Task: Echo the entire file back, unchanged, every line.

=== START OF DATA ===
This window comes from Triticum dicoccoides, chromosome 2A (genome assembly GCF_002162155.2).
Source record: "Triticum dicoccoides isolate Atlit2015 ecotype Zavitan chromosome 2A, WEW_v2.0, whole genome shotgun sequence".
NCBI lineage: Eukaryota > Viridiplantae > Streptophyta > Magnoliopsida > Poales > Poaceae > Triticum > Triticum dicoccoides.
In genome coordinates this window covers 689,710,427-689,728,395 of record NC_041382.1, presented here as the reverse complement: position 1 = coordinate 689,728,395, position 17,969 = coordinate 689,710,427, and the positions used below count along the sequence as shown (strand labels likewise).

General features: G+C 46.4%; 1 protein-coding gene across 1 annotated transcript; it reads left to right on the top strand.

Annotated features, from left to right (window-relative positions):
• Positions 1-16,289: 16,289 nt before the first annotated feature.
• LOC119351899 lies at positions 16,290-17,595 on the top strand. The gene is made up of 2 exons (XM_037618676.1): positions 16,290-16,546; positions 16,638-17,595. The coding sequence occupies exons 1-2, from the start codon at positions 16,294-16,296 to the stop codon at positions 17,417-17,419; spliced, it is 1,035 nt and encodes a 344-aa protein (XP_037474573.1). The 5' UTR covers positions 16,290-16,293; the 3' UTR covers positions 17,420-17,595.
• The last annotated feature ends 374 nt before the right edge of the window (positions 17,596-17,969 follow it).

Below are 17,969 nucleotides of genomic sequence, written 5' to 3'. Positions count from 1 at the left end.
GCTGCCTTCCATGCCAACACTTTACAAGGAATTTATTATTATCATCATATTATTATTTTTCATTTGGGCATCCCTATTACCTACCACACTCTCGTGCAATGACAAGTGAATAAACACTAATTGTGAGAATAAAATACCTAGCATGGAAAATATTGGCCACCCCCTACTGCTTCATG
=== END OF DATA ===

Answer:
This window comes from Triticum dicoccoides, chromosome 2A (genome assembly GCF_002162155.2).
Source record: "Triticum dicoccoides isolate Atlit2015 ecotype Zavitan chromosome 2A, WEW_v2.0, whole genome shotgun sequence".
NCBI lineage: Eukaryota > Viridiplantae > Streptophyta > Magnoliopsida > Poales > Poaceae > Triticum > Triticum dicoccoides.
In genome coordinates this window covers 689,710,427-689,728,395 of record NC_041382.1, presented here as the reverse complement: position 1 = coordinate 689,728,395, position 17,969 = coordinate 689,710,427, and the positions used below count along the sequence as shown (strand labels likewise).

General features: G+C 46.4%; 1 protein-coding gene across 1 annotated transcript; it reads left to right on the top strand.

Annotated features, from left to right (window-relative positions):
• Positions 1-16,289: 16,289 nt before the first annotated feature.
• LOC119351899 lies at positions 16,290-17,595 on the top strand. The gene is made up of 2 exons (XM_037618676.1): positions 16,290-16,546; positions 16,638-17,595. The coding sequence occupies exons 1-2, from the start codon at positions 16,294-16,296 to the stop codon at positions 17,417-17,419; spliced, it is 1,035 nt and encodes a 344-aa protein (XP_037474573.1). The 5' UTR covers positions 16,290-16,293; the 3' UTR covers positions 17,420-17,595.
• The last annotated feature ends 374 nt before the right edge of the window (positions 17,596-17,969 follow it).

Below are 17,969 nucleotides of genomic sequence, written 5' to 3'. Positions count from 1 at the left end.
GCTGCCTTCCATGCCAACACTTTACAAGGAATTTATTATTATCATCATATTATTATTTTTCATTTGGGCATCCCTATTACCTACCACACTCTCGTGCAATGACAAGTGAATAAACACTAATTGTGAGAATAAAATACCTAGCATGGAAAATATTGGCCACCCCCTACTGCTTCATG